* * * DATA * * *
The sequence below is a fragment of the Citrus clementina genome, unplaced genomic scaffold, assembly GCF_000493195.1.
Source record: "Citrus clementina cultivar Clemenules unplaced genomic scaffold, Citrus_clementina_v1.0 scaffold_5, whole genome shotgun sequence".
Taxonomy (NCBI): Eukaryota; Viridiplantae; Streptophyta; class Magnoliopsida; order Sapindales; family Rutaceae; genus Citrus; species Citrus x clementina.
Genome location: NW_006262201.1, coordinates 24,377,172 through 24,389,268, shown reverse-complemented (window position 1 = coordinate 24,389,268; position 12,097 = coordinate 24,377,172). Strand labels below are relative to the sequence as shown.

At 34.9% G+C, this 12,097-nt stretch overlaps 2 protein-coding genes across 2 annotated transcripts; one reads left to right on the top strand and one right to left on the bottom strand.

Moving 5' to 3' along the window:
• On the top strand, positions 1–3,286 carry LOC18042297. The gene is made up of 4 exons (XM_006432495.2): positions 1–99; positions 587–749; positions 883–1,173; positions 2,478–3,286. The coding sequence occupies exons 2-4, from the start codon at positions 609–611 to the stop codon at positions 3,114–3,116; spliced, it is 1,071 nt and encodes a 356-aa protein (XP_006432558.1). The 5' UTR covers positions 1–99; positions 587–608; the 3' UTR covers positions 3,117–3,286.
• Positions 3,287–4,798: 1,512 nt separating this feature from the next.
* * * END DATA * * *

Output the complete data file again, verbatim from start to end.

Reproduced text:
The sequence below is a fragment of the Citrus clementina genome, unplaced genomic scaffold, assembly GCF_000493195.1.
Source record: "Citrus clementina cultivar Clemenules unplaced genomic scaffold, Citrus_clementina_v1.0 scaffold_5, whole genome shotgun sequence".
Taxonomy (NCBI): Eukaryota; Viridiplantae; Streptophyta; class Magnoliopsida; order Sapindales; family Rutaceae; genus Citrus; species Citrus x clementina.
Genome location: NW_006262201.1, coordinates 24,377,172 through 24,389,268, shown reverse-complemented (window position 1 = coordinate 24,389,268; position 12,097 = coordinate 24,377,172). Strand labels below are relative to the sequence as shown.

At 34.9% G+C, this 12,097-nt stretch overlaps 2 protein-coding genes across 2 annotated transcripts; one reads left to right on the top strand and one right to left on the bottom strand.

Moving 5' to 3' along the window:
• On the top strand, positions 1–3,286 carry LOC18042297. The gene is made up of 4 exons (XM_006432495.2): positions 1–99; positions 587–749; positions 883–1,173; positions 2,478–3,286. The coding sequence occupies exons 2-4, from the start codon at positions 609–611 to the stop codon at positions 3,114–3,116; spliced, it is 1,071 nt and encodes a 356-aa protein (XP_006432558.1). The 5' UTR covers positions 1–99; positions 587–608; the 3' UTR covers positions 3,117–3,286.
• Positions 3,287–4,798: 1,512 nt separating this feature from the next.